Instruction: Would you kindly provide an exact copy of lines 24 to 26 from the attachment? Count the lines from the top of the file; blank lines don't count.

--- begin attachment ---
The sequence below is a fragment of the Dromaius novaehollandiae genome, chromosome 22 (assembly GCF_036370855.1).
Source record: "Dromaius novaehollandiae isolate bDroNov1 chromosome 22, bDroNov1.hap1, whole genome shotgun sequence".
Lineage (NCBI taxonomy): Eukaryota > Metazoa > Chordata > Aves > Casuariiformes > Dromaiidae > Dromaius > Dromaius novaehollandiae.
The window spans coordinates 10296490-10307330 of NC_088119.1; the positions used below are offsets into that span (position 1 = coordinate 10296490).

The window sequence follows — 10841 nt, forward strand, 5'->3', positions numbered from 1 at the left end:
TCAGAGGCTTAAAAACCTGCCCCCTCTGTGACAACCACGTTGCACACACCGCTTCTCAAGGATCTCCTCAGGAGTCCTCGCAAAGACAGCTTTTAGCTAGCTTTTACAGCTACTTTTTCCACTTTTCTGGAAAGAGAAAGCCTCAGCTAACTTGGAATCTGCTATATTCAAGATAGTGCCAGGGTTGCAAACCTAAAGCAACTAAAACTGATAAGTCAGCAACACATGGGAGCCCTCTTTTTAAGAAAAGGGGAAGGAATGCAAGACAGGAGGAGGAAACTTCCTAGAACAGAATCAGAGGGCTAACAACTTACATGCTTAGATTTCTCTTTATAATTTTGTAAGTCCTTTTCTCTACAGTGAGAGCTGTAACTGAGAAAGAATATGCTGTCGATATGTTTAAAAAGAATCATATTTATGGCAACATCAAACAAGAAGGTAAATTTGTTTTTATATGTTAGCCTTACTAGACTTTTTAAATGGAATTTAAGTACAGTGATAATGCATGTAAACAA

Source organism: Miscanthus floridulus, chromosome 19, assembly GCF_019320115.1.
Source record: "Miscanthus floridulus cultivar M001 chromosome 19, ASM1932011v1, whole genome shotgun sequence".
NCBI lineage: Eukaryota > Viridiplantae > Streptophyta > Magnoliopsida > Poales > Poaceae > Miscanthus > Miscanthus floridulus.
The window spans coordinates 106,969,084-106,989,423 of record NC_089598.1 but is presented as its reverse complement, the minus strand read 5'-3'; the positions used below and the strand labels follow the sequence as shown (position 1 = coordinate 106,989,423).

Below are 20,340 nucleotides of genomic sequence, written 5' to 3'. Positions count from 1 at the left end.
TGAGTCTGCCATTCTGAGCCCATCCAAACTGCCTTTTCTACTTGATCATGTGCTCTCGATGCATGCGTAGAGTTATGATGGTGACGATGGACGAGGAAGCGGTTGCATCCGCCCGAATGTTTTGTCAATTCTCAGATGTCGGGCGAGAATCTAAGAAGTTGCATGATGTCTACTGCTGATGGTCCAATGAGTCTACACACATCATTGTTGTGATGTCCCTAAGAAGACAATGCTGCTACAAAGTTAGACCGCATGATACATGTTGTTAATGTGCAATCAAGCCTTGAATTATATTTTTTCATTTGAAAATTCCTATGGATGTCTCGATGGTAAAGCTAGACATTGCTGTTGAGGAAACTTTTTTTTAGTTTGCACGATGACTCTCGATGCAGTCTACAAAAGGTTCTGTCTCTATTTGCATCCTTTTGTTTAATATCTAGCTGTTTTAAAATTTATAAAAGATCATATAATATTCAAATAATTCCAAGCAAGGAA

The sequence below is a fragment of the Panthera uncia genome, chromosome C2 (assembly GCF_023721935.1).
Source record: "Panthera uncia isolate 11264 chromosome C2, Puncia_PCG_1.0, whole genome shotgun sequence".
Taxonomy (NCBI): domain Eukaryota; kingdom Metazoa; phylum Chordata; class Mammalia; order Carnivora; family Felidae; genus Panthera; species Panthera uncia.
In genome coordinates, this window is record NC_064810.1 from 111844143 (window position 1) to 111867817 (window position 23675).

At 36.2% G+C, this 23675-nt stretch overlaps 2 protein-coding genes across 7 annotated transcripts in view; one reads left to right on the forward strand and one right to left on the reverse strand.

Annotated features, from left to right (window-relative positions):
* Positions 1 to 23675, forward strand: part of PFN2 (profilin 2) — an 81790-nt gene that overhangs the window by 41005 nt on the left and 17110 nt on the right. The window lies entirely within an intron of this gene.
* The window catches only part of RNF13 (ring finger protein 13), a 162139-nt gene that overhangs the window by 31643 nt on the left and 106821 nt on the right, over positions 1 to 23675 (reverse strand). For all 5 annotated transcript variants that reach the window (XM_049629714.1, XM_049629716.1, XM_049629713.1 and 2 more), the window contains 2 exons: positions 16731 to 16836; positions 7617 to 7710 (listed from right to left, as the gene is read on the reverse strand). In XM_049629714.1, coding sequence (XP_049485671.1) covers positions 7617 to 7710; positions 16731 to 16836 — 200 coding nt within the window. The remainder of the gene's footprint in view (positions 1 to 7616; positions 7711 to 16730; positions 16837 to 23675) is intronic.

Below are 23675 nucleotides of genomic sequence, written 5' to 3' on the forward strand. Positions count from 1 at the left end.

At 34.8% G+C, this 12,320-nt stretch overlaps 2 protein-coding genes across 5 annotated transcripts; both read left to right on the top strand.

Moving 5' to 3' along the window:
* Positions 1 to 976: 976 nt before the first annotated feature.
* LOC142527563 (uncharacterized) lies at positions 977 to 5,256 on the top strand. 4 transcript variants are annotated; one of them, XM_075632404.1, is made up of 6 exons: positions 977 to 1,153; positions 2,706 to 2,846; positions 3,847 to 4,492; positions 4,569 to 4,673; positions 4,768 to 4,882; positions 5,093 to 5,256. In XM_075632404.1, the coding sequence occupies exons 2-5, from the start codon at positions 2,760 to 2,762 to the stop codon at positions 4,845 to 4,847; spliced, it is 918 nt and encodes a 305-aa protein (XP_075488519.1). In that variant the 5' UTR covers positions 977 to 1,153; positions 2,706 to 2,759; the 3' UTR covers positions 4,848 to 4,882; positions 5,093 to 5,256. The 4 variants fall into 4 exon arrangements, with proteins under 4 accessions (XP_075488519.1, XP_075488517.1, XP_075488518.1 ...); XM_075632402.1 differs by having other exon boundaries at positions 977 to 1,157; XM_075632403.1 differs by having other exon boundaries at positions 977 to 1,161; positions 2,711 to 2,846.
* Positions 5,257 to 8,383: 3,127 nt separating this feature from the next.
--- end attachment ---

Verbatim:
* Positions 1 to 976: 976 nt before the first annotated feature.
* LOC142527563 (uncharacterized) lies at positions 977 to 5,256 on the top strand. 4 transcript variants are annotated; one of them, XM_075632404.1, is made up of 6 exons: positions 977 to 1,153; positions 2,706 to 2,846; positions 3,847 to 4,492; positions 4,569 to 4,673; positions 4,768 to 4,882; positions 5,093 to 5,256. In XM_075632404.1, the coding sequence occupies exons 2-5, from the start codon at positions 2,760 to 2,762 to the stop codon at positions 4,845 to 4,847; spliced, it is 918 nt and encodes a 305-aa protein (XP_075488519.1). In that variant the 5' UTR covers positions 977 to 1,153; positions 2,706 to 2,759; the 3' UTR covers positions 4,848 to 4,882; positions 5,093 to 5,256. The 4 variants fall into 4 exon arrangements, with proteins under 4 accessions (XP_075488519.1, XP_075488517.1, XP_075488518.1 ...); XM_075632402.1 differs by having other exon boundaries at positions 977 to 1,157; XM_075632403.1 differs by having other exon boundaries at positions 977 to 1,161; positions 2,711 to 2,846.
* Positions 5,257 to 8,383: 3,127 nt separating this feature from the next.